Netflix is a leading employer because they know what their employees want in exchange for what they want from them. Their collaborative work environment is designed in such a way that it delivers according to their employees’ specific needs. Netflix did not mimic a successful company’s corporate culture; they home-grew their own based on company’s demographics. Netflix hires fresh and vibrant talent and hence understands the importance of extended maternity leave benefits. Their company culture is built to support everyone in the fold. Not a penny or effort is wasted on expensive perks that will either go unacknowledged or underused. 

Talent recruitment practices that breed loyal employees

According to a LinkedIn study, robust talent brand can reduce hiring costs by up to 50% and increase the revenue by 28%. Companies like Netflix do not underestimate these figures and put every effort to gain and retain their top talent. But you don’t have to be a leading media house to develop conducive talent recruitment policies. Netflix understood the importance of creating a high-performance ethos by articulating values by rewarding and recognising employee behaviours that aligned with company goals. In absence of proper plan and accountability, many companies that take the path of employer branding end up being an open-floor office with a foosball table in the corner. The idea is to create a culture of like-minded employees who work synergistically.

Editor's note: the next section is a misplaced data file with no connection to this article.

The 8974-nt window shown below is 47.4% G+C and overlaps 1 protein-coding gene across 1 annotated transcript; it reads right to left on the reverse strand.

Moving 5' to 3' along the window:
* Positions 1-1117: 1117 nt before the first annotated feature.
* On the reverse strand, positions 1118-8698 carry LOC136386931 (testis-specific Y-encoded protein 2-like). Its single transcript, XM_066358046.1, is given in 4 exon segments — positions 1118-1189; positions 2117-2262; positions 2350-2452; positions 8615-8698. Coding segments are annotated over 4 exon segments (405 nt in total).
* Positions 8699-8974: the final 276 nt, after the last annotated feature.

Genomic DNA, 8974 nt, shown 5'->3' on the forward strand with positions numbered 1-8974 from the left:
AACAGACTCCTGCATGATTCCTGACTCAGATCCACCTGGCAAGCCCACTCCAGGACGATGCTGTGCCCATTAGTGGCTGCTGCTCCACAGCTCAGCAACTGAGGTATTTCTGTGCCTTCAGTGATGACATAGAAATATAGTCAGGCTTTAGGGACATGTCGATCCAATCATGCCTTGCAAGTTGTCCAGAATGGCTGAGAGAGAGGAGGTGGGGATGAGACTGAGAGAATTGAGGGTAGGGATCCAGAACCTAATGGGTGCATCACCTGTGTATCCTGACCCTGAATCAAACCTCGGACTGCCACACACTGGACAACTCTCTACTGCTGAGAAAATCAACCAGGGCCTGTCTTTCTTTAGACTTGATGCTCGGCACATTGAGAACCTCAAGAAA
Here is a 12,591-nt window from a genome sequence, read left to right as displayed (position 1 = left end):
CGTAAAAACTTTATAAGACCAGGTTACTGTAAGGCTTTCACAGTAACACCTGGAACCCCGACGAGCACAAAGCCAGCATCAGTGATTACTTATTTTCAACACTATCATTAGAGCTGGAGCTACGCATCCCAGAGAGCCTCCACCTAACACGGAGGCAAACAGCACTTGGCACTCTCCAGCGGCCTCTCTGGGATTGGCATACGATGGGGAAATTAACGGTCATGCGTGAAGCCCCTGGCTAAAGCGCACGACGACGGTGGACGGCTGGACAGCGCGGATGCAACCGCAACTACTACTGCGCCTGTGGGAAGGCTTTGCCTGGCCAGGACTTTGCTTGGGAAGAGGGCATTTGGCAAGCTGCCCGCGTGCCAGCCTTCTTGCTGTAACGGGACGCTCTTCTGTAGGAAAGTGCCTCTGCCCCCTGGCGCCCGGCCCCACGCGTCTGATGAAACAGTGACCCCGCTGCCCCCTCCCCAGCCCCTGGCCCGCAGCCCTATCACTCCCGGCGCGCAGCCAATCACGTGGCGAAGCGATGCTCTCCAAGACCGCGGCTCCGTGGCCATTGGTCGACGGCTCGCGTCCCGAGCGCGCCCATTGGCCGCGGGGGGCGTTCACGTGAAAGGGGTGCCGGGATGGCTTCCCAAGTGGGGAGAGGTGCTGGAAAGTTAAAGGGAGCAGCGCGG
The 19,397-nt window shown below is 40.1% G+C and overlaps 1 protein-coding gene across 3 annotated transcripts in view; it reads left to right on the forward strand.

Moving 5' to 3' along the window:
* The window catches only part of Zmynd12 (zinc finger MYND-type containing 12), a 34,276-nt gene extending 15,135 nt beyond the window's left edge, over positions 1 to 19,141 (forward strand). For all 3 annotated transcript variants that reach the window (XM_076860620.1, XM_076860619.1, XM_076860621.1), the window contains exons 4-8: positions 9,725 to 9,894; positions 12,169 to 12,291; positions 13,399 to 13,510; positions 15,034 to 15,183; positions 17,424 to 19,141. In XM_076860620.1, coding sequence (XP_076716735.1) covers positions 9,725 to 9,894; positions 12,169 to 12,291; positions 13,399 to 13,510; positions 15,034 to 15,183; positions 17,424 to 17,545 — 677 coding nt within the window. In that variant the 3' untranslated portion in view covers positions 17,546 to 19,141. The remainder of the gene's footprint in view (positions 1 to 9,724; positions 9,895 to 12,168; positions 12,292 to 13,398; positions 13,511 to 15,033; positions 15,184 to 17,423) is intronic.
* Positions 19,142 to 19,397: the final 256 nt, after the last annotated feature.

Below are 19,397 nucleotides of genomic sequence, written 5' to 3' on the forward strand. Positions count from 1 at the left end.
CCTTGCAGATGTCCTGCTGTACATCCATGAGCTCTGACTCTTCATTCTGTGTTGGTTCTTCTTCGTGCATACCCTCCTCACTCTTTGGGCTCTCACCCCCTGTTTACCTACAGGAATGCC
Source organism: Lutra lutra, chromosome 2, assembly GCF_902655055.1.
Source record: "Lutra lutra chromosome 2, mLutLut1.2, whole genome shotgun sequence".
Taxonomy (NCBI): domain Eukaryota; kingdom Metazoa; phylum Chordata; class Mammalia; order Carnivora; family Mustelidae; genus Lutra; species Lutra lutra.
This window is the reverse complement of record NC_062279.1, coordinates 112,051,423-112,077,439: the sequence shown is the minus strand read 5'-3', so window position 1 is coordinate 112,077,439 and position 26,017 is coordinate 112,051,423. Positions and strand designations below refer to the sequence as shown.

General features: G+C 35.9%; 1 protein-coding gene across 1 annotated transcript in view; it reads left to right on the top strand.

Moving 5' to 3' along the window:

Businesses these days underestimate the importance of creating an ambience that attracts genuine talent. The key to developing solid corporate culture lies in being distinctive and taking pride in standing out. Netflix not only defined that culture but honed it over the years to attain an auto-pilot mode that now attracts employees of similar ilk who become a cog in the company’s wheel organically, ensuring its seamless growth and progression.

Building employee relationship with trust

According to a report by Inc., employees that work autonomously are the ones who are most productive. In case of Netflix, their 5-word expense policy speaks volumes about employee sovereignty – “act in Netflix’s best interest.” The company’s tough recruitment policies ensure that they only hire people they can trust and make them believe that they play a significant role in Netflix’s growth story. A sense of ownership and accountability goes a long way in building genuine workforce. The employees get to choose what’s best for them and the company. By giving them this level of autonomy, Netflix has created a pool of employees that are loyal, motivated, and engaged. 

What makes Netflix a leading employer is their straightforward managerial style. A quick look at their Culture Deck slide will reveal that all employees have to pass the ‘Keeper test.’ Managers are asked if they will fight hard to retain a certain worker who is leaving to join their competitor. If the answer is no, then this employee does not meet Netflix standards. It’s really as simple as that! 

Netflix’s approach to HR is candid as well as modern. The company is open to embracing change and does not keep pushing outdated ideas down their employees’ throat. The synergistic work culture and focus on problem-solving skills is what makes top talent naturally gravitate towards Netflix. 

How does Company Culture lead to better Employer Branding?

Company culture has come to be seen as a competitive advantage. Most aware organisations are working actively to change theirs. Many have recognized the impact that a vibrant and diverse company culture can have on the brand and their business. These are the companies that comprise about 85 per cent found to have seen a massive growth in their revenues.